Imagine a scene in the next instalment of the Paul Blart: Mall Cop franchise. Criminals attack a bank and the mall cop races to save the day. As he comes around the corner his Segway one of the criminals gets out his smartphone, turns the mall cop around and sends him off in the other direction. Worse still, it drives at high speed towards a fountain and at the last minute comes to an abrupt halt dumping him in the water.
Telco’s have been told it’s time to modernise by Patrick Joggerst, EVP, Global Sales and Marketing, Genband. Joggerst made his statement during the keynote at Perspectives17, Genband’s annual user conference. He also delivered a 5 step plan for telcos to make life easy for them. Joggerst talked about the explosion of devices connected to networks. In 1960 there was, at best, 1 million devices. These were mainly terminals and other peripherals connected to mainframes.
It’s that time again, the time that most observers in the industry say will never happen. IBM is releasing the next generation of its z Systems mainframe products called the z14. IBM has seen an acceleration of sales across its z Systems business unit helped, in part, by the LinuxONE models. With z14, IBM will be expecting that sales pattern to continue and given the focus of the platform, there is ever likelihood that this will be the case.
Muck Rack makes it simple to find people, tweets, or articles that mention any name, keyword, company, hashtag etc. We've compiled this guide to help you make the most of your search.
Selecting a term
Start searching tweets, articles from media outlets, articles mentioned in tweets, journalists'
names, titles and bios with some suggested searches:
Companies or Topics (e.g. iPhone, Microsoft)
Phrases (e.g. "cloud computing") — use quotes to keep the terms together
Twitter handles (e.g. @username) — returns those who have mentioned or replied to
Names (e.g. "David Pogue")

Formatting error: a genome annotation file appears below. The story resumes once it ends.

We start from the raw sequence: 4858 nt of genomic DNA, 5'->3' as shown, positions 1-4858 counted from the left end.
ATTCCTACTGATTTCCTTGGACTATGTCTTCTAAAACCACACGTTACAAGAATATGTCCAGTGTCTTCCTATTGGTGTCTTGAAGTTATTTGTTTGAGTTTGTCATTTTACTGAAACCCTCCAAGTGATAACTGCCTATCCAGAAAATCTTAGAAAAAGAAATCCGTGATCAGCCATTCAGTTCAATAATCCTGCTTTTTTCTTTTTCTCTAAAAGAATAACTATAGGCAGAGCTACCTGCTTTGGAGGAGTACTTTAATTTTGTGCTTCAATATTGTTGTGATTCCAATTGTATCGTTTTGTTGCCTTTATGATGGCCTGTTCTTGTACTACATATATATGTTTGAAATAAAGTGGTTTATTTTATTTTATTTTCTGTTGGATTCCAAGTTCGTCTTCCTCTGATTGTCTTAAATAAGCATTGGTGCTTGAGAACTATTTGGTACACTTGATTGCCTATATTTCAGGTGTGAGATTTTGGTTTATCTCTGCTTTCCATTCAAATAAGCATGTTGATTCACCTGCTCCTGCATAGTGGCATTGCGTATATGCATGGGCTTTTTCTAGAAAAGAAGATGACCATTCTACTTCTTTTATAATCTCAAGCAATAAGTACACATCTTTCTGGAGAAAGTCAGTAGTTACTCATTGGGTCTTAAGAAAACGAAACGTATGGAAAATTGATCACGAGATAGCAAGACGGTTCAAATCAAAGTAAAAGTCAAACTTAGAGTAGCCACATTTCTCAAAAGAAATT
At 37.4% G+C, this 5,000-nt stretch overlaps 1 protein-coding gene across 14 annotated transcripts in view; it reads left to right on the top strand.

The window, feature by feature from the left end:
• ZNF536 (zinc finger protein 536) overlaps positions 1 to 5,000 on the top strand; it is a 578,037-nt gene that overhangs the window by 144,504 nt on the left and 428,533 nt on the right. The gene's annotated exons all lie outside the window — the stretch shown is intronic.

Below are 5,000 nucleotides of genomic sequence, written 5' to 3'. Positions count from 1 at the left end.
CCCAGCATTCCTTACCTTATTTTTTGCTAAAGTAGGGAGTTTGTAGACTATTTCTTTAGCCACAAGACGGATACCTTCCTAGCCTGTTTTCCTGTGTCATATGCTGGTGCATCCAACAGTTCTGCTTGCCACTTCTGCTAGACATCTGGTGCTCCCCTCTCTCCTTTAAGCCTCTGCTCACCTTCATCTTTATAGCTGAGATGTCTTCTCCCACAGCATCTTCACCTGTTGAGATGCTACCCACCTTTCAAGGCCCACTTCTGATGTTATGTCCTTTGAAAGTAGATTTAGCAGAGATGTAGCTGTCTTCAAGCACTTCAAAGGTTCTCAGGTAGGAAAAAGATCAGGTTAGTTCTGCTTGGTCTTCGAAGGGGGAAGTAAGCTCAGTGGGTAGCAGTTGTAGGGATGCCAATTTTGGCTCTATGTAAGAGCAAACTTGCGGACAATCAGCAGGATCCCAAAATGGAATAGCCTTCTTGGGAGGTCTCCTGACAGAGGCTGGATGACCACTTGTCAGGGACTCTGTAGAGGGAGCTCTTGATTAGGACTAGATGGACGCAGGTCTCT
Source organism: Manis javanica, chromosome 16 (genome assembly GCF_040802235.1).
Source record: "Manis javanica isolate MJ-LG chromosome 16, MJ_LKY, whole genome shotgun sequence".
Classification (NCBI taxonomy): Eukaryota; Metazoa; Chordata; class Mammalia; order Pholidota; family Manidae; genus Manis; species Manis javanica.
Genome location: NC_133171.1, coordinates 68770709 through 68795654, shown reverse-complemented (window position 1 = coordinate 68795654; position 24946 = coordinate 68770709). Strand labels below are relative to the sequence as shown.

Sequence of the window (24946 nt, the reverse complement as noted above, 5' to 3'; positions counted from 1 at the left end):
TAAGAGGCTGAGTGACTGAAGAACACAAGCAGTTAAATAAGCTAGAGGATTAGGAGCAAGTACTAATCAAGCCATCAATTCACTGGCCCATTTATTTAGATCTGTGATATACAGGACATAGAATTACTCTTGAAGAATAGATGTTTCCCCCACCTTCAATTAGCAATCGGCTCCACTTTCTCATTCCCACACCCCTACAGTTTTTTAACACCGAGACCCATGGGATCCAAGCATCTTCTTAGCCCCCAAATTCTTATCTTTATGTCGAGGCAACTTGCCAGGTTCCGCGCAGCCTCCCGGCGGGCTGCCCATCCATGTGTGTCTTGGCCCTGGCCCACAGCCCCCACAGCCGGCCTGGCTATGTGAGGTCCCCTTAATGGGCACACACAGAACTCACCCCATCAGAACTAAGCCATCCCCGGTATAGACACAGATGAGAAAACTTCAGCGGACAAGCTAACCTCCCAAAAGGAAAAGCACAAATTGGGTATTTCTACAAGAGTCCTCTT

Hashtags (e.g. #sxsw, #london2012)
Bio details (e.g. vegan, Olympics, father)
Muck Rack's Advanced Search allows for many boolean operators.
Find results that mention multiple specified terms, use AND or
+. For example, ensure each result contains both Elon Musk and Mark Zuckerberg by
searching Obama AND Romney or Obama + Romney.
Use the operators OR or , to broaden your search when you'd like either of
multiple terms to appear in results. (This is the default behavior of our search when no operators
are used.) For example, search for democrat OR republican to find results that refer to
Democrats and/or Republicans.
Use NOT or - to subtract results from your search. For
example, searching Disney will yield results about the Walt Disney Company as well as Walt Disney
World Resort. To exclude mentions of Disney World, search for Disney -World or Disney
When using one of these operators with a phrase, enclose it in quotation marks. For example, you can
find results about smartphones excluding Apple's iPhone 4S by searching smartphone -"iPhone
Exact case matching or punctuation
If you're searching for a brand name or keyword that relies on specific punctuation marks or capitalization, you can
find results that match your exact query by adding matchcase: before the keyword you're searching for, like matchcase:E*TRADE .
Use parentheses to separate multiple
boolean phrases. For example, to find journalists talking about having fun in Disney World or
Disneyland, search for ("disney world" OR disneyland) AND fun.
An asterisk can be used to search for any variation of a root word truncated by the asterisk. For example, searching for admin* will return results for administrator, administration, administer, administered, etc.
A near operator is an AND operator where you can control the distance between the words. You can vary the distance the near operation uses by adding a forward slash and number (between 0-99) such as strawberries NEAR/10 "whipped cream", which means the strawberries must exist within 10 words of "whipped cream".